CASE LAW - Sisett v British Columbia (Attorney General)

BC Courts Coat of ArmsIan Sisett was stopped by police for driving at an excessive speed near Grand Forks. He received a traffic ticket for that offence and the vehicle he was driving was impounded as required by section 251 MVA. Being without a vehicle, Mr. Sisett rode back to Grand Forks with the tow truck driver and stayed the night while family members arranged transportation back to Kelowna for him.

Mr. Sisett subsequently attempted to have the excessive speeding and impound provisions of the Motor Vehicle Act declared to be contrary to the Canadian Charter of Rights and Freedoms. The following issues were raised:

[12] The petitioners’ somewhat prolix submissions allege a variety of errors. I would group them into three main issues.

[13] First, the petitioners raise arguments as to whether the judge erred by failing to consider that the excessive speeding offence was one of absolute liability. They rely on Re B.C. Motor Vehicle Act, [1985] 2 S.C.R. 486, where the Supreme Court held that an absolute liability offence that carries the risk of imprisonment violates s. 7. The petitioners also argue that it infringes the presumption of innocence that they are punished by being ticketed and having their vehicle impounded before a trial.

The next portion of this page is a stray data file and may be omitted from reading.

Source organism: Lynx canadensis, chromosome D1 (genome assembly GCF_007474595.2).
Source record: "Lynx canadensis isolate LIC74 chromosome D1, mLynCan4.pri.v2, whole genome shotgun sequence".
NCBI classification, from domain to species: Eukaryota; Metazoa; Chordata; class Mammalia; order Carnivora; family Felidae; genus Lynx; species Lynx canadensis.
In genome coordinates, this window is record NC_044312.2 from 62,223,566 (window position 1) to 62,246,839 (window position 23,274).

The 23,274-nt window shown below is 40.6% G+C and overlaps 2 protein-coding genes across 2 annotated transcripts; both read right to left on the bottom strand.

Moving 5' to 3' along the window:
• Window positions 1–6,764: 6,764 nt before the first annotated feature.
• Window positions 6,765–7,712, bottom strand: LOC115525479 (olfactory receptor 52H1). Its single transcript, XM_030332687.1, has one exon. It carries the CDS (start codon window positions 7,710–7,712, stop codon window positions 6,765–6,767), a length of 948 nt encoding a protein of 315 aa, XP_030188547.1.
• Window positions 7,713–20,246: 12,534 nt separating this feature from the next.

[14] The second issue arising out of the petitioners’ submissions is whether the judge properly considered the limited avenues for judicial review of the decision by a peace officer to impound a vehicle. The petitioners repeatedly emphasize that the limited procedural mechanisms to challenge the decision to impound a vehicle render the provisions contrary to the Charter.

[15] The third issue raised is whether the chambers judge failed to consider that impounding a vehicle was a disproportionate penalty for the offence of excessive speeding. The petitioners say the judge misconstrued their argument that impounding their vehicle was contrary to the guarantee against cruel and unusual treatment or punishment in s. 12.

The decision of the BC Court of Appeal dismissed Mr. Sisett's appeal.


Another whiney driver that won't accept responsibility for his actions and wastes the time and money of the legal system. Here is a typical driver that probably complains about everyone elses driving but fails to look inside his own vehicle for bad driving habits or feels they should be overlooked because it wasn't his intention.

We tend to judge other drivers by their actions but judge ourselves by our intentions. See the problem here?